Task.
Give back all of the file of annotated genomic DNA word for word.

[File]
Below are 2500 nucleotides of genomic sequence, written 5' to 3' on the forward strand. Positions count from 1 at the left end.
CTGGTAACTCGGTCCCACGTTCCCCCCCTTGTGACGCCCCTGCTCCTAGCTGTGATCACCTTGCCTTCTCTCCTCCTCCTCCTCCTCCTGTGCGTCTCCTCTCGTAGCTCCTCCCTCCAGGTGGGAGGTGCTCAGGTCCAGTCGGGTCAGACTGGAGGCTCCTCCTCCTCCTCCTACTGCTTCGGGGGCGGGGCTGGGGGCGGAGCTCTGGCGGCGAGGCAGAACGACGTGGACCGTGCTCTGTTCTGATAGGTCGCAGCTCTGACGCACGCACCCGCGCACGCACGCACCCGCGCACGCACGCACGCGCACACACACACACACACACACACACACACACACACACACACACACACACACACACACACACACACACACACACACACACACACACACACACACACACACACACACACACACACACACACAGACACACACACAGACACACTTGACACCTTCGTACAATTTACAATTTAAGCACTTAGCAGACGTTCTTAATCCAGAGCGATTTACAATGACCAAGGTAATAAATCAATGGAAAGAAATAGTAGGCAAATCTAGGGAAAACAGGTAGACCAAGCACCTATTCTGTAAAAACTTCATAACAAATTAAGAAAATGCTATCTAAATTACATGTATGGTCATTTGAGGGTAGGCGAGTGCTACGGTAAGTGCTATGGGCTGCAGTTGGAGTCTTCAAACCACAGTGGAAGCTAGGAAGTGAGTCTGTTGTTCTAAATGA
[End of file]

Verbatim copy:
Below are 2500 nucleotides of genomic sequence, written 5' to 3' on the forward strand. Positions count from 1 at the left end.
CTGGTAACTCGGTCCCACGTTCCCCCCCTTGTGACGCCCCTGCTCCTAGCTGTGATCACCTTGCCTTCTCTCCTCCTCCTCCTCCTCCTGTGCGTCTCCTCTCGTAGCTCCTCCCTCCAGGTGGGAGGTGCTCAGGTCCAGTCGGGTCAGACTGGAGGCTCCTCCTCCTCCTCCTACTGCTTCGGGGGCGGGGCTGGGGGCGGAGCTCTGGCGGCGAGGCAGAACGACGTGGACCGTGCTCTGTTCTGATAGGTCGCAGCTCTGACGCACGCACCCGCGCACGCACGCACCCGCGCACGCACGCACGCGCACACACACACACACACACACACACACACACACACACACACACACACACACACACACACACACACACACACACACACACACACACACACACACACACACACACACACACACACACACACAGACACACACACAGACACACTTGACACCTTCGTACAATTTACAATTTAAGCACTTAGCAGACGTTCTTAATCCAGAGCGATTTACAATGACCAAGGTAATAAATCAATGGAAAGAAATAGTAGGCAAATCTAGGGAAAACAGGTAGACCAAGCACCTATTCTGTAAAAACTTCATAACAAATTAAGAAAATGCTATCTAAATTACATGTATGGTCATTTGAGGGTAGGCGAGTGCTACGGTAAGTGCTATGGGCTGCAGTTGGAGTCTTCAAACCACAGTGGAAGCTAGGAAGTGAGTCTGTTGTTCTAAATGA